The interview with Rebecca was fantastic. During the interview, I began to realize that the scope of the film was too narrow in focusing on burner culture. Here was this amazing artist that spent most of her art career helping people have participatory experiences by teaching workshops, creating art cars with groups and generally encouraging people to participate. She had never been to Burning Man and was not a burner. This started to shift my thoughts about the film but I did not truly understand where I was headed. But that would come into focus later during my stay in Houston.
After the interview, I hung out at the museum for a little while shooting some b-roll for the movie and just enjoying the art. As I was packing up the leave, the curators, Jim Hatchett and Alicia Duplan, offered me a beer. Since my tummy was feeling much better, I gratefully accepted the offer and took a seat on the van bench that serves as seating in the entrance of the museum. We talked for a good while. Alicia turned my on to an interesting documentary called Space, Land and Time about an underground architecture group from San Francisco called the Ant Farm. I had not been familiar with this group before although I have been a fan of their work, including the Cadillac Ranch and Media Burn. This group was part of the seed that lead to the Cacophony Society and eventually Burning Man.
As we talked about this and many other things, I started to crystalize the ideas that were floating in my head post Rebecca interview. The idea is that there are these things that I have begun to call participatory experiences (if anyone has a better term, please let me know). These are experiences in which everyone involved has the ability to become a creative agent. This is the thread that weaves through the various activities that I have been documenting.
My last day in Houston, I went to interview Susanne Theis. She is currently the programming manger for Discovery Green, serves on a panel for the National Endowment for the Arts, and was the Executive Director of The Orange Show for 24 years. During her tenure at the Orange Show, the Art Car Parade was born and grew into the magnificent experience that it is today.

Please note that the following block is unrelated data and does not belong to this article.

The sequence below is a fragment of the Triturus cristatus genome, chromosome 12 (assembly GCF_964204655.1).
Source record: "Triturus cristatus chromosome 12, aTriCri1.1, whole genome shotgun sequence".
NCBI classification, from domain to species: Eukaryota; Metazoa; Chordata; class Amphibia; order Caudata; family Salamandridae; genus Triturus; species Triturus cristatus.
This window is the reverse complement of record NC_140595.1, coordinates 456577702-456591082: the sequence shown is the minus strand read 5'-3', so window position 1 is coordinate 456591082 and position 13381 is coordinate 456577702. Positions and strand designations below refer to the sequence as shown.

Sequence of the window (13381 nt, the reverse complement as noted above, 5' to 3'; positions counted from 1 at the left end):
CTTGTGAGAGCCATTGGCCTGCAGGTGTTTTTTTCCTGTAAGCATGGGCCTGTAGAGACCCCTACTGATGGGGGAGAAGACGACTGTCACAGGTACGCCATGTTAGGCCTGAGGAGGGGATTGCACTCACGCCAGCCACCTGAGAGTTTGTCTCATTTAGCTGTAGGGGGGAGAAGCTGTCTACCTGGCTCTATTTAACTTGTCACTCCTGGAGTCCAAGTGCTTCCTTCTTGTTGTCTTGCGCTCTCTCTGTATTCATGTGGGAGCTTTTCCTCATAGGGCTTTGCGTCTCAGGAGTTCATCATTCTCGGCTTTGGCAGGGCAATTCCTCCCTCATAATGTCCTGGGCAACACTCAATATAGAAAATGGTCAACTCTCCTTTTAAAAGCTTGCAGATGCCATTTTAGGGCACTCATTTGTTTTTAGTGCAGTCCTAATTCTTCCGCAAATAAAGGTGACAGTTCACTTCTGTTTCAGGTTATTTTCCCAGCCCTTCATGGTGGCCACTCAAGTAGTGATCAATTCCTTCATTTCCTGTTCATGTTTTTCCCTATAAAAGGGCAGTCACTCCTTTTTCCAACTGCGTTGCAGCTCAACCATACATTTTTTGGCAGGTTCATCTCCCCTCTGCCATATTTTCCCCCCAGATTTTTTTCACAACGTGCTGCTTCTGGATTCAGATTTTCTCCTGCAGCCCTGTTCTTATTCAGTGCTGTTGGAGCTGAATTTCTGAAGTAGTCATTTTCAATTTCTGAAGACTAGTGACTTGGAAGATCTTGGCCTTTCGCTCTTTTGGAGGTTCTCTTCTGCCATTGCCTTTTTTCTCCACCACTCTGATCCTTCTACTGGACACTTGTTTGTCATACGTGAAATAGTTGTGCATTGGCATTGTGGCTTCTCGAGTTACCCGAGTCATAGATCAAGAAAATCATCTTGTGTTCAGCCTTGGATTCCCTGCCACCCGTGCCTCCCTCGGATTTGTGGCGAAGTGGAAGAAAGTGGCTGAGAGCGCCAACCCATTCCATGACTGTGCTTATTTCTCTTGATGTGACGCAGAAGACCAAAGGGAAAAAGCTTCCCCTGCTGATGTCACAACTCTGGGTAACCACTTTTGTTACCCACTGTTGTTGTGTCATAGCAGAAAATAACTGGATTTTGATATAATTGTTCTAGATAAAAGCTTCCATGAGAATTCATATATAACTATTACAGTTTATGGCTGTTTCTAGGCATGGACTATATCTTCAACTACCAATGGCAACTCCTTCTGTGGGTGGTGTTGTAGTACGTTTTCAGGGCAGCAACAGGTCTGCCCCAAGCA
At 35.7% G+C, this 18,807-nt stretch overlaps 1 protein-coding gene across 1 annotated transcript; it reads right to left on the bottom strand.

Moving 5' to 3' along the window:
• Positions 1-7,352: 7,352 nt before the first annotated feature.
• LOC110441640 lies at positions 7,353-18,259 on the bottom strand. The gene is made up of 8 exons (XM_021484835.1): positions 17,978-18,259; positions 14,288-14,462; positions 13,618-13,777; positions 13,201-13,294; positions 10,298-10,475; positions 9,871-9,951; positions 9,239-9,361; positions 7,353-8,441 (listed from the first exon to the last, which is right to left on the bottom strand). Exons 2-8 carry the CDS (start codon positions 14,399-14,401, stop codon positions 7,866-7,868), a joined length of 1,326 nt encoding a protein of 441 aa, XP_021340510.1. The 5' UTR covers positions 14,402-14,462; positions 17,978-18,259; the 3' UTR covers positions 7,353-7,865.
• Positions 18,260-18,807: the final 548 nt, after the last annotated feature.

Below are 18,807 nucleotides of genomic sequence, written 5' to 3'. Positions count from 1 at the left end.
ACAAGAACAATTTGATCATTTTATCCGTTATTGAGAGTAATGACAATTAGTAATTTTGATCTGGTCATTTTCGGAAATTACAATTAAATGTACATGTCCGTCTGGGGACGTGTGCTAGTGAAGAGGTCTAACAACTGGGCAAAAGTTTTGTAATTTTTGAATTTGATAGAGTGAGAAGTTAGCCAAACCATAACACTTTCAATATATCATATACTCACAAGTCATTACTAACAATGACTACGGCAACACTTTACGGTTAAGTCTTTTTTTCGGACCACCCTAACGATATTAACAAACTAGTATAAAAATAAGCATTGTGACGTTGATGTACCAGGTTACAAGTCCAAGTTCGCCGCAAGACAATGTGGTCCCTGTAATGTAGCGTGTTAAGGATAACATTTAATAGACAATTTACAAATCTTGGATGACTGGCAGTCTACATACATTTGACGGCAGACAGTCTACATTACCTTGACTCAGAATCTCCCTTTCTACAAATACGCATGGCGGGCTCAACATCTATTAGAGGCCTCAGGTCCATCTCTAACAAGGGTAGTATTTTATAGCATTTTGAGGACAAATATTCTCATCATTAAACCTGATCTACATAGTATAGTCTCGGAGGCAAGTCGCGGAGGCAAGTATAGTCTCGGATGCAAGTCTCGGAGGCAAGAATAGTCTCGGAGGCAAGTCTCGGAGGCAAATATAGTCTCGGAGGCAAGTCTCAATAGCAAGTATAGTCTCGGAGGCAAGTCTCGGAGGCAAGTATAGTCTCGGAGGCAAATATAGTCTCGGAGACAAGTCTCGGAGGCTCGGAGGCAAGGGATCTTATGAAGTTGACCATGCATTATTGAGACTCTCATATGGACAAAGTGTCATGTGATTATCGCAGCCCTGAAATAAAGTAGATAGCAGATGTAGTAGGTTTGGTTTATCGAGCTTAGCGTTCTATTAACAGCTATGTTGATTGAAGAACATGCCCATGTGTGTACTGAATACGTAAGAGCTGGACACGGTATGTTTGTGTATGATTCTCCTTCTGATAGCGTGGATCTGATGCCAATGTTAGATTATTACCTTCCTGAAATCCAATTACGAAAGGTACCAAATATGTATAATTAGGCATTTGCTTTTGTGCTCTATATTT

I learned two important things during our short interview (we were together a total of 20 minutes including set-up and interview of 9:46 minutes). First, the growth of the Art Car Parade eerily matches the growth of Burning Man, not so much in numbers but in spirit. Both started in 1986 with the Road Show at the Orange Show and Baker Beach, respectively. Both have grown to fill their respective capacity. Both have developed communities and cultures that surround the events. And both have off shot events that were inspired by the original. Secondly, as part of her work for the NEA, she informed me that the NEA has started to put an “emphasis on works of art that engage the audience.” I tried really hard to not let my jaw make such a loud sound as it hit to floor. Jeez, do I know any artists that work focuses in interactivity and engagement? Heck, this film is about this very concept and the NEA is changing their focus to this type of art. I am still processing this information and working to bring it into the story this film is telling. But I can tell you this, my time in Houston has had a profound impact on the direction of this film.
One last thing, I take back every negative thing I have ever said about Houston. When I lived there it was going through a sever economic downturn and the culture of the city reflected that. In the intervening years, Houston has developed a significant artistic and cultural community that includes underground and participatory arts. I throughly enjoyed my time in Houston even with spending 24 hours sitting next to a toilet.